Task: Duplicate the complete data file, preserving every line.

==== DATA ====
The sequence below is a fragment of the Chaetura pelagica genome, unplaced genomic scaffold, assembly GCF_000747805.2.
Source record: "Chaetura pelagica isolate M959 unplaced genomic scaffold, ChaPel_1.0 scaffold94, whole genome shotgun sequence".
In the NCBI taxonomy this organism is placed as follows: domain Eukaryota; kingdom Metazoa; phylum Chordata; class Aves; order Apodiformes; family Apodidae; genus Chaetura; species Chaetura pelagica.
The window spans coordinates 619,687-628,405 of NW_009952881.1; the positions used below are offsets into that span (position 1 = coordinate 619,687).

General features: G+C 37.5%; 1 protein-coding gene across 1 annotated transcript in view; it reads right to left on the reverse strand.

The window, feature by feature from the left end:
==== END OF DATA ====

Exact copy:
The sequence below is a fragment of the Chaetura pelagica genome, unplaced genomic scaffold, assembly GCF_000747805.2.
Source record: "Chaetura pelagica isolate M959 unplaced genomic scaffold, ChaPel_1.0 scaffold94, whole genome shotgun sequence".
In the NCBI taxonomy this organism is placed as follows: domain Eukaryota; kingdom Metazoa; phylum Chordata; class Aves; order Apodiformes; family Apodidae; genus Chaetura; species Chaetura pelagica.
The window spans coordinates 619,687-628,405 of NW_009952881.1; the positions used below are offsets into that span (position 1 = coordinate 619,687).

General features: G+C 37.5%; 1 protein-coding gene across 1 annotated transcript in view; it reads right to left on the reverse strand.

The window, feature by feature from the left end: